Open Conference Systems, Kainua 2017

Font Size: 
Tharros – Capo San Marco in the Phoenician and Punic age. Geophysical investigations and virtual rebuilding
Anna Chiara Fariselli, Federica Boschi, Michele Silani, Melania Marano

Last modified: 2017-03-21


The exposed project started in 2012 and concerns the study of the relationship between the urban and suburban districts of the Phoenician and Punic city of Tharros (Oristano). The city is still partially unknown, in particular with regard to this cultural phase in Sardinia. The structures of the Phoenician and Punic Tharros have been deleted by the Roman occupation. For this reason it is very difficult to determine the original function of many neighborhoods during the Carthaginian period.

The excavation has affected primarily the Southern necropolis of Capo San Marco; the cemetery is still little known, in part due to the devastation of the site caused by repeated violations of the ancient tombs occurred during the nineteenth century. In addition to the new dig activities, a 3D topographical survey aimed at the complete documentation of the site and at the virtual rebuilding of the Phoenician and Punic funerary landscape has been accomplished.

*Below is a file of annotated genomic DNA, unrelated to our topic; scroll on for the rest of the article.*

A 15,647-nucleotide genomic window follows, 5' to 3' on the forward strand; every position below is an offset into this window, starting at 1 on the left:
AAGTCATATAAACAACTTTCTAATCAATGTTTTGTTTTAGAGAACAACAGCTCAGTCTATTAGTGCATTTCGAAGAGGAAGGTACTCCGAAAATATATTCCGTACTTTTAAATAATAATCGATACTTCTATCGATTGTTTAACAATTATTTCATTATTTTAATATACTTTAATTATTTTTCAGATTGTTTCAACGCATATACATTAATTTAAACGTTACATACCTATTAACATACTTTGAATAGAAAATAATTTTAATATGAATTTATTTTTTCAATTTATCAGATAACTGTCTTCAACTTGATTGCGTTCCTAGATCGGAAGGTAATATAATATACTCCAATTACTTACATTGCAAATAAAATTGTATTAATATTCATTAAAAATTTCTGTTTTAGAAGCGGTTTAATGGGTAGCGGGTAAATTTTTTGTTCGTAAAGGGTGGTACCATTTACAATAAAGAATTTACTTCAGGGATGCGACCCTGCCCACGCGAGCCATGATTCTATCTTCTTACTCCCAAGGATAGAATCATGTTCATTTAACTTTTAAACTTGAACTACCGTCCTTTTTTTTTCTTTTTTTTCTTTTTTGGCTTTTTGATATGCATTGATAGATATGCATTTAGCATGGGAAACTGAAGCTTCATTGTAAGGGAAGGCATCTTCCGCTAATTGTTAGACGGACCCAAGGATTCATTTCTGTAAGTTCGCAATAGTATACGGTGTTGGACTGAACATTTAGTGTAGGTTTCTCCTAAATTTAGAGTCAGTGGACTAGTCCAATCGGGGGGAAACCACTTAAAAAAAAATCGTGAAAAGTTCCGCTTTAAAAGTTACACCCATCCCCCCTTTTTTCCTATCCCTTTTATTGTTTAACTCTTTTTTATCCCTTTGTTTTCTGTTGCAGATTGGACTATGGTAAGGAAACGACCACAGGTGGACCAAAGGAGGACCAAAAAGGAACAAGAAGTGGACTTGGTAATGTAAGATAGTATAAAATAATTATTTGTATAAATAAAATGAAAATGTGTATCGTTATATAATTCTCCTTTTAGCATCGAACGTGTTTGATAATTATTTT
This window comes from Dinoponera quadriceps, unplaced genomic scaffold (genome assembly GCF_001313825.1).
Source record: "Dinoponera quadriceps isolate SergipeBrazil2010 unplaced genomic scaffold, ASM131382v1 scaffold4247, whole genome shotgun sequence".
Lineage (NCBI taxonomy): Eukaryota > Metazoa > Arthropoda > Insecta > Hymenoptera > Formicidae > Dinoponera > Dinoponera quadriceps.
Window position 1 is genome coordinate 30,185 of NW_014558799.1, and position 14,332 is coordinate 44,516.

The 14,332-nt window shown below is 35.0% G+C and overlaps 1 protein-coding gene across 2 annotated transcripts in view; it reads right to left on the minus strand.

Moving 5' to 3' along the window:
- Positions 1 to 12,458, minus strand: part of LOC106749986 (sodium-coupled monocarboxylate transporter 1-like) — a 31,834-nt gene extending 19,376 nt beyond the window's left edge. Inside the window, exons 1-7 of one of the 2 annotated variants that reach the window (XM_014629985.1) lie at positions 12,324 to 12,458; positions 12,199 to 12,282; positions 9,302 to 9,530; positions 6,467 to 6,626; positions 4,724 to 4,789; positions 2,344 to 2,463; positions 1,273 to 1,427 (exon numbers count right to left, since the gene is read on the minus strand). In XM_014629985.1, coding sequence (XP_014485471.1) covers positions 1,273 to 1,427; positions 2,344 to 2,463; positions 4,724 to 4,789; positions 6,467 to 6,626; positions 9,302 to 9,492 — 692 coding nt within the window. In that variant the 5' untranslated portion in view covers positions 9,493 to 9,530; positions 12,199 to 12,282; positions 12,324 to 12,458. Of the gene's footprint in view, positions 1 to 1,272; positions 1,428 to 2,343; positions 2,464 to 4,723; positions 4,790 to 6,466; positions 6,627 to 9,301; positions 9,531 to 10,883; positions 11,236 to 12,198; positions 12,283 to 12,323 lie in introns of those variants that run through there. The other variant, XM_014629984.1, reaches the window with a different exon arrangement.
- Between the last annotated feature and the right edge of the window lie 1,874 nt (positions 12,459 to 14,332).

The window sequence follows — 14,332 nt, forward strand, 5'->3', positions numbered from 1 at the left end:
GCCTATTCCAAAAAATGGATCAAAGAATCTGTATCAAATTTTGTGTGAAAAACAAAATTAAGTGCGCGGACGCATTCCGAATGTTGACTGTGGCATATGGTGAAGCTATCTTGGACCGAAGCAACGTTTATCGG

Another goal of the project is the insertion of this sector of the promontory within the habitual tourist route, in order to foster the public fruition of Capo San Marco, always adopting proper scientific methods and modern techniques.

In this direction, geophysical prospecting surveys were carried out in the southern sector of the Capo San Marco, near the so-called “rustic temple”, in order to assess the human presence in the farthest point of the Sinis peninsula (characterised by the presence of the Late Punic ruins of a probable light-house with sacred functions), and across the whole isthmus Sa Codriola towards the hill of San Giovanni, with the aim to analyse the northern boundary of the cemetery and its relationship to the city.

The Punic-Roman settlement is now enclosed in the archaeological park, that is a fraction of what was supposed to be the administrative capital of Carthage in Sardinia. 3D modelling and virtual reconstructions have been focused also on the residential Punic and Roman area inside the park.

The integrated application of the most advanced topographical and geophysical techniques to the site is largely contributing to the recording and understanding of the ancient landscape, with particular attention reserved to the identification of the urban and suburban developments occurred from the 8th to the 2nd century BC.